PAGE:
Comcast's New Wireless MVNO Should Focus on IoT

By Keith Tamboer

On Comcast’s third quarter earnings call, the #1 U.S. cable operator confirmed what we learned from Verizon last week – Comcast has exercised the MVNO agreement, paving the way for the company to offer wireless service.

On the surface, adding wireless services to its product portfolio would seem to make sense for Comcast.  Wireless service provides another avenue for Comcast to monetize the consumption of content and allows the MSO to further exploit its large Wi-Fi footprint that currently includes 11.7 million hotspots.

But, adding another wireless service provider to a crowded, highly competitive market place where penetration already exceeds 100% seems like a formula to accelerate already declining service prices and compress margins. So is wireless a good move for Comcast?

To answer that question, look at where Comcast is growing. The company has posted impressive revenue results in business services – including high speed broadband, Ethernet, and VPN - over the past few years. Comcast’s revenue from business services is nearing an annual run rate of $5 billion with Y/Y growth consistently around 20%. The cable operator derives more than 70% of its business revenue from small businesses but recently established a division targeting Fortune 1000 companies who typically do business with telco incumbents like AT&T and Verizon. Comcast claims it already has managed services deals with twenty large enterprise customers.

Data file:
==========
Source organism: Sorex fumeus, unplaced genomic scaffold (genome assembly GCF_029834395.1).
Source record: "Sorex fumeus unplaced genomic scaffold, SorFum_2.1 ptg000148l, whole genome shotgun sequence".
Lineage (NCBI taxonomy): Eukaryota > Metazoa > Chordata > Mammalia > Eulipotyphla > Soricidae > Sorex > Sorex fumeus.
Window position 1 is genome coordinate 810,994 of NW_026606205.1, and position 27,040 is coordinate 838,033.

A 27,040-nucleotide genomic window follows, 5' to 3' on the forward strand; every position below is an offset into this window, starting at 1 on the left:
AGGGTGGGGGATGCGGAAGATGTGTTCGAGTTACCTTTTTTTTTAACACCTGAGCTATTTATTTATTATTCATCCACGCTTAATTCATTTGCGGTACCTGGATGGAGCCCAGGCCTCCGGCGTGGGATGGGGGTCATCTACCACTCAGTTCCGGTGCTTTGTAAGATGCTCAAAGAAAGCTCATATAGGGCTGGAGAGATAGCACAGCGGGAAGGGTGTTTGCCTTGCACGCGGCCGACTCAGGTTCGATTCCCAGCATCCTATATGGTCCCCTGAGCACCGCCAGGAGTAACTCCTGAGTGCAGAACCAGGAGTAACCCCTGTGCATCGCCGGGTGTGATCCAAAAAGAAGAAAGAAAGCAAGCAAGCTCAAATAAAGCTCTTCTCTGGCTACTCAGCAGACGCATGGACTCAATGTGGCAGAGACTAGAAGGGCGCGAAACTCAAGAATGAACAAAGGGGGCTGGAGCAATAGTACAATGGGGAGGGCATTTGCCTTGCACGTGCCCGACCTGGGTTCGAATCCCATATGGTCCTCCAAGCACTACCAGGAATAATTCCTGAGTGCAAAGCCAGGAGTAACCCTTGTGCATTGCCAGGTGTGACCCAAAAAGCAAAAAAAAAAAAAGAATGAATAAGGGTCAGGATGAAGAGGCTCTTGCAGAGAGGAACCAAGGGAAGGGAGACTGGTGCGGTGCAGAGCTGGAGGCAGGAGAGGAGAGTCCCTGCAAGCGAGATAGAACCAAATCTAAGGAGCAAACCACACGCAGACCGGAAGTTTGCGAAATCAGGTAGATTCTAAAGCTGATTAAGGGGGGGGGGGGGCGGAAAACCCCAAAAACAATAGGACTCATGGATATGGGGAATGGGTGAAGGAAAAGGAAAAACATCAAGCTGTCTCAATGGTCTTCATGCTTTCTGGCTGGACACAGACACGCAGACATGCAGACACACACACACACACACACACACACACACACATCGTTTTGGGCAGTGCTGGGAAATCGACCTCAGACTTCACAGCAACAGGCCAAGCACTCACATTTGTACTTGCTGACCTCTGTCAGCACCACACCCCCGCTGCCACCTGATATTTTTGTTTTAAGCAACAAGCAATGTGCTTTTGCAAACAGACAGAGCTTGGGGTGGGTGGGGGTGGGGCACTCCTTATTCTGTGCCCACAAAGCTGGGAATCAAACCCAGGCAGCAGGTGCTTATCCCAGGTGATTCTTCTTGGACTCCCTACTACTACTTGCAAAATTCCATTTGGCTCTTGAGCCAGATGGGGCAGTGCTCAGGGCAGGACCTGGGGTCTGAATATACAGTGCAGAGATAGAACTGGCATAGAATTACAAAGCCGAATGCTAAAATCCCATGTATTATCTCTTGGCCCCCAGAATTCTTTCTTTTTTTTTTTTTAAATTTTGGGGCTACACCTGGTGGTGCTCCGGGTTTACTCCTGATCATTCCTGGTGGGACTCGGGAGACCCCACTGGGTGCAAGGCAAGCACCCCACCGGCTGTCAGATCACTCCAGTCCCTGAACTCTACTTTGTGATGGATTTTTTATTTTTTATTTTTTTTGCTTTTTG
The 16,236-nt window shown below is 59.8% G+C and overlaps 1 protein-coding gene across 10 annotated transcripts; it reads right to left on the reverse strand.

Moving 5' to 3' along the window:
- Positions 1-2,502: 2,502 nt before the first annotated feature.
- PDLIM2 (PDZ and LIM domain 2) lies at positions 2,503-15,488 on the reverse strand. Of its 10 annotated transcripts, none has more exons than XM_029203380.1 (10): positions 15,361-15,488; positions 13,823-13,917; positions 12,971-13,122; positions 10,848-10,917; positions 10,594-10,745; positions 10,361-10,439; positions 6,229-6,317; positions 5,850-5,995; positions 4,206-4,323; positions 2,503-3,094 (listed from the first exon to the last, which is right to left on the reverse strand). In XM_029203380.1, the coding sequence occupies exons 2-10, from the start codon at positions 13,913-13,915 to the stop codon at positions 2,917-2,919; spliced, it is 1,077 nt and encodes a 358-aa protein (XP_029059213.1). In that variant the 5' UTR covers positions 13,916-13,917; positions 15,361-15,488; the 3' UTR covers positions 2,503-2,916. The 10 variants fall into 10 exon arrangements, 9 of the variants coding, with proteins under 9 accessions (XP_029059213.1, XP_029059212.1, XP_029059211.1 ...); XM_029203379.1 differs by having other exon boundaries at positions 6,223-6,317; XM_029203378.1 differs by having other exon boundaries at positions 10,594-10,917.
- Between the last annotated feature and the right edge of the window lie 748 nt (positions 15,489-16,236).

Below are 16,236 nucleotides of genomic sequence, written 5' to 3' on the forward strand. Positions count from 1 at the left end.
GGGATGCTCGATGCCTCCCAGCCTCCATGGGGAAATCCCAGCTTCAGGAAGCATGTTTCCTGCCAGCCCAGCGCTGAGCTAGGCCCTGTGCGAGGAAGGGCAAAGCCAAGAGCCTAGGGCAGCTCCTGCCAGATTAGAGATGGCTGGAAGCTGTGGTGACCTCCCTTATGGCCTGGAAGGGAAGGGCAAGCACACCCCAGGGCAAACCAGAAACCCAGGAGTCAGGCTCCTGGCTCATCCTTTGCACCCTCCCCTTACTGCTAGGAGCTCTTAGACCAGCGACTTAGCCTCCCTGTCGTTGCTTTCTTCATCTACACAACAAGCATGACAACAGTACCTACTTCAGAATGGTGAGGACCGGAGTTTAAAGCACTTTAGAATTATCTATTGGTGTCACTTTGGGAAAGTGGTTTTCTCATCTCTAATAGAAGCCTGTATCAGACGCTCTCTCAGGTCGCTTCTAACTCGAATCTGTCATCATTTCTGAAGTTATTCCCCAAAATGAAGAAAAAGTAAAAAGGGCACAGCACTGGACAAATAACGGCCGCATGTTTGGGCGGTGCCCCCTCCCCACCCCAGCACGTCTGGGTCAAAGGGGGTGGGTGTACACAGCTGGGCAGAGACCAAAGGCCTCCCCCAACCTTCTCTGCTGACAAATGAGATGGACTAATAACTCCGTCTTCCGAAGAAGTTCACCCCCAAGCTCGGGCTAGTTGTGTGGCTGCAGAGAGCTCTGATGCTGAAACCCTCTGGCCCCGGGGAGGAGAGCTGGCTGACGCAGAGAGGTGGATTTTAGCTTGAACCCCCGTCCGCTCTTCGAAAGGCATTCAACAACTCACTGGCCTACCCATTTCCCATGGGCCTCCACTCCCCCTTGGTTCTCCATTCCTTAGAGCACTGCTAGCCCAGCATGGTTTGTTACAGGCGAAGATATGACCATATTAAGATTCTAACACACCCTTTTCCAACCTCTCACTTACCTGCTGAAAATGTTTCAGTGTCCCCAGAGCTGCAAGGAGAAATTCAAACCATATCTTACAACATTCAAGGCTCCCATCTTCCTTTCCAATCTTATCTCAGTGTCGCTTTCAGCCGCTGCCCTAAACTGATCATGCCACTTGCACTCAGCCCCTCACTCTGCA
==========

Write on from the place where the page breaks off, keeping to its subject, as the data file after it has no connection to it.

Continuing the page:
In the increasingly competitive market for business services, AT&T and Verizon have invested in IoT capabilities to differentiate themselves from other communications services providers. Both companies recognize the significant opportunity to realize profitable business growth that leverages their unique mobile and fixed assets. As prices for traditional postpaid services continues to decline and the cost to acquire new postpaid customers increases, the focus on IoT and the favorable economics of adding millions of connections with low cost of service has sharpened.  

As Comcast begins what it calls “testing and learning” with wireless, the company would be wise to focus on building out IoT capabilities and developing a partner network of IoT solution providers. Many IoT applications – including fixed asset tracking, digital signage, security and surveillance, and energy management – would fit nicely into Comcast’s wheelhouse by leveraging existing network assets along with new mobile capabilities. Comcast has the advantage of being a preferred communications service provider in small business, a relatively underpenetrated customer segment within IoT.

While Comcast evaluates market opportunities for mobile services, perhaps it would be wiser instead to focus on connecting things and leave it to the incumbents to continue to slug it out in the market for traditional postpaid wireless services.